Opinion: Fire Miami Head Coach Manny Diaz | Miami New Times


After Heartbreaking Loss to FSU, It's Time for UM to Fire Manny Diaz

A series of crucial coaching errors on Saturday's game against FSU should spell the end for the Hurricanes head coach.
Miami Hurricanes head coach Manny Diaz
Miami Hurricanes head coach Manny Diaz Photo courtesy of University of Miami Athletics
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Up 28-23 with just over two minutes left at Doak Campbell Stadium, the Miami Hurricanes had to be feeling pretty good about their chances to knock off rival Florida State on Saturday afternoon. Having fought their way back from a 20-7 deficit to take the lead, the Hurricanes were in the driver's seat, momentum-wise, for much of the second half.

The players lived up to their side of the bargain, scratching and clawing all afternoon. Unfortunately, their head coach, Manny Diaz, made a series of critical coaching errors that put them in a position to fail, which they ultimately did, losing in heartbreaking fashion to FSU, 31-28.

The nightmare sequence started as FSU faced a fourth and 14 from Miami's 25-yard line. Instead of doing what they've always done and put pressure on the quarterback, Diaz and his staff decided to only rush three defenders, giving FSU quarterback Jordan Travis all day to throw — which he did, completing a pass to receiver Andrew Parchment who made it to the one-yard line. (Curiously, there was also a linebacker specifically assigned to shadow Travis — as if he would attempt to run for a 14-yard gain from the 25.)
From there, Miami had a decision to make: Either let FSU score so they can get the ball back with 50 seconds left to get a field goal (a very doable task in college football), or go for the stop and call timeout after every FSU stop.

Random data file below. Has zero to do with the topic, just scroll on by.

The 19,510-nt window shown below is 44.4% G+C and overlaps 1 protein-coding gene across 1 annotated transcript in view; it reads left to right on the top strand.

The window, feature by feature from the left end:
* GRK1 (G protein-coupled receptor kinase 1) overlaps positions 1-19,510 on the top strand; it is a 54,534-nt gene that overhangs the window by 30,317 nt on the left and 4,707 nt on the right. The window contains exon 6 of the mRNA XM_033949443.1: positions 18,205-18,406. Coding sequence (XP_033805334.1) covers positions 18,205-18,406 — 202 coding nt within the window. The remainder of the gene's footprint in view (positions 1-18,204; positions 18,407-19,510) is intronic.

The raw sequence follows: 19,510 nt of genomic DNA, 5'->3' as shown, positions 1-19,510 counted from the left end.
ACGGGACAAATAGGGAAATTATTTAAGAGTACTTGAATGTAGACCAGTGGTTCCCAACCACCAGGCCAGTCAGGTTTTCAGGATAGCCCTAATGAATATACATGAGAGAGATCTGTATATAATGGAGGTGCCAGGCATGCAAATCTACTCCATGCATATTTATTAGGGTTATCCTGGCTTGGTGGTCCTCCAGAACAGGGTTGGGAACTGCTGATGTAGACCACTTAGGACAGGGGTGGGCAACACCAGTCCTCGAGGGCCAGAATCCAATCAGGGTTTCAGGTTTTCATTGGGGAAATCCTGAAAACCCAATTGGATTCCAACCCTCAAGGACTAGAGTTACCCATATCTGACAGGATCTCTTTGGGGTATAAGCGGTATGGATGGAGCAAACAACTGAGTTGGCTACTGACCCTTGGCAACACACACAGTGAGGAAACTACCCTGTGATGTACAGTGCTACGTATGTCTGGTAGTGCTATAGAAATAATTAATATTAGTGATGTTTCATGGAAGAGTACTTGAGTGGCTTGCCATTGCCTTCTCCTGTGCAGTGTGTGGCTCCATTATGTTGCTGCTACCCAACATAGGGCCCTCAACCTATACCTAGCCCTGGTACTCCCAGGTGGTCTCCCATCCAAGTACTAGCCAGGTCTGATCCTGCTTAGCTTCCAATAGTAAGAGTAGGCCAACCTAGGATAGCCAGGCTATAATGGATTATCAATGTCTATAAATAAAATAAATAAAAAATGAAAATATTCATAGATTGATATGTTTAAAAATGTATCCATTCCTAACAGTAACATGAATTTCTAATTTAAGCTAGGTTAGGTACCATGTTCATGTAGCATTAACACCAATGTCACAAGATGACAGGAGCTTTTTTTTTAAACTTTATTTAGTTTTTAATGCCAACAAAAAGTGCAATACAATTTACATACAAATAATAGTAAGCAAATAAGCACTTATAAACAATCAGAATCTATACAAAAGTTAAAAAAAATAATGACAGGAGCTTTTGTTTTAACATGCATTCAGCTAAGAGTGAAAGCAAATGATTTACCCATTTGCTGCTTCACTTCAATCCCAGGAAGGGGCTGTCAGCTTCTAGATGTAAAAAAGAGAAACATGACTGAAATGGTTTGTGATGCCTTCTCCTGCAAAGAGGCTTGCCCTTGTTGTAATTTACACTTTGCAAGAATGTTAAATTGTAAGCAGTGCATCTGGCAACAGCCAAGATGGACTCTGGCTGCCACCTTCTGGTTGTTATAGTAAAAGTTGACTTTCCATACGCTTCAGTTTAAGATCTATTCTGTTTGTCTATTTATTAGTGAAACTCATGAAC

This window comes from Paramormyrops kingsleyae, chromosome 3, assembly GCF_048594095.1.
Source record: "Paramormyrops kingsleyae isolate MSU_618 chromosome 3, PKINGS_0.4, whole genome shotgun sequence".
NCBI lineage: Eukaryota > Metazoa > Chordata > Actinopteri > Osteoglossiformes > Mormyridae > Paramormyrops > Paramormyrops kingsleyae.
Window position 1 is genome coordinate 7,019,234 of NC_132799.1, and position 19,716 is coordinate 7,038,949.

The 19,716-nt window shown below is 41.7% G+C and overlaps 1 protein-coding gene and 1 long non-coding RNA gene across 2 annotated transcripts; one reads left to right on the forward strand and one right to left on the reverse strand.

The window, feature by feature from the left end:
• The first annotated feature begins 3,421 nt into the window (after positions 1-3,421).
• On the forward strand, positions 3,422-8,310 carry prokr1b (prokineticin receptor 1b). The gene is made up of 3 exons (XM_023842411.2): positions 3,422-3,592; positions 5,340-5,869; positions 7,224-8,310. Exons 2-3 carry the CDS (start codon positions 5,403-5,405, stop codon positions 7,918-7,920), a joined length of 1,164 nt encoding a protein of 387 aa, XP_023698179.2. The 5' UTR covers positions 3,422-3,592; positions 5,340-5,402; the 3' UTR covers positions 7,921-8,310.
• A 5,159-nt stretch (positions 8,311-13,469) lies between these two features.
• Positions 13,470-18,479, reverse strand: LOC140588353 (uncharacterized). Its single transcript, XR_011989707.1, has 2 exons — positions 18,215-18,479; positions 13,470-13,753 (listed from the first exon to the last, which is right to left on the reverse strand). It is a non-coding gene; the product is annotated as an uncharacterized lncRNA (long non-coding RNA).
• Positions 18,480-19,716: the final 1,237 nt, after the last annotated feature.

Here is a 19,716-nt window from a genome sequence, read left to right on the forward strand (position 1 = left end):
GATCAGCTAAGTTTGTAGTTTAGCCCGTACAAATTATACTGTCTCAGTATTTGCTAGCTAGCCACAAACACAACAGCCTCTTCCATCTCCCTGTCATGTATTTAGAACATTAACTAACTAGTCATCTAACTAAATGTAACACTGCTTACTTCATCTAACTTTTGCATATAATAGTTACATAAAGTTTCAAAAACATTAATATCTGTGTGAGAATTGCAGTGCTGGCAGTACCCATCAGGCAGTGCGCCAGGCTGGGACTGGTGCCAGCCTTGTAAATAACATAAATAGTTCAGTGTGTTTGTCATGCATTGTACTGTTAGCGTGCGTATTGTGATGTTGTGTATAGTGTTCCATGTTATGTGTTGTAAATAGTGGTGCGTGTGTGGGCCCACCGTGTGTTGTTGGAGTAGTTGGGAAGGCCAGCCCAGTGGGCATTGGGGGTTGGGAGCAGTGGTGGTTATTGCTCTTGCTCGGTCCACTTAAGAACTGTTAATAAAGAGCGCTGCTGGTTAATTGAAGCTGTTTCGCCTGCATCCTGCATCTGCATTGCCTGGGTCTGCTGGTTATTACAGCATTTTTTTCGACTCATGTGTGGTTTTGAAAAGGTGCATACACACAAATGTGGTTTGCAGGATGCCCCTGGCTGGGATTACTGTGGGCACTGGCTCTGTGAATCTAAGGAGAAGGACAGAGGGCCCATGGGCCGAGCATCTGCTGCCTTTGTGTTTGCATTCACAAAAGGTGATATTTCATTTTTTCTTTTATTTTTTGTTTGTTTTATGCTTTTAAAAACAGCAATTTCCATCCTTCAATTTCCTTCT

Manny Diaz chose none of these options, yet somehow ended up choosing all of them, by attempting to stop FSU but letting precious seconds roll off the clock before calling his timeouts — time the Hurricanes would need after FSU eventually scored.

How much time did Manny Diaz decide to let float into the sky while he was figuring out what to do on the fly? The general consensus seems to be 25 to 30 seconds — an eternity in college football, in which the clock stops after every first down.
The game would end in an anticlimactic fashion, with Tyler Van Dyke attempting to spike the ball to stop the clock with two seconds left — in violation of college football rules, thus ending the game. Van Dyke did himself no favors dropping back before spiking the ball, but regardless, it has been deemed impossible to spike a football in under three seconds in college football.

Game. Over. Florida State wins 31-28. Miami drops to 5-5 this season and out of contention to win its first ACC title. The best the Hurricanes can hope for is the chance to lose to Wisconsin or Oklahoma State in a terrible bowl sponsored by a hot sauce in Mississippi or something.
Imagine what Miami could have done from the 45-yard line with another 30 seconds. And imagine is all you can do, because Manny Diaz was ill-prepared, as usual. Had he called those final timeouts promptly, Miami would have had more than enough time to tie or win the game.

If Hurricanes fans and Miami decision-makers were still on the fence as to whether Manny Diaz is the man for the job, this should be what pushes them over the edge. He's not fit to be the coach at UM. Time and time again, he has let his players down, then turn around and throw them under the bus in the media, demanding they make games so lopsided his coaching capabilities never come into play.

Sorry, Manny. It's time to go. We've seen enough.
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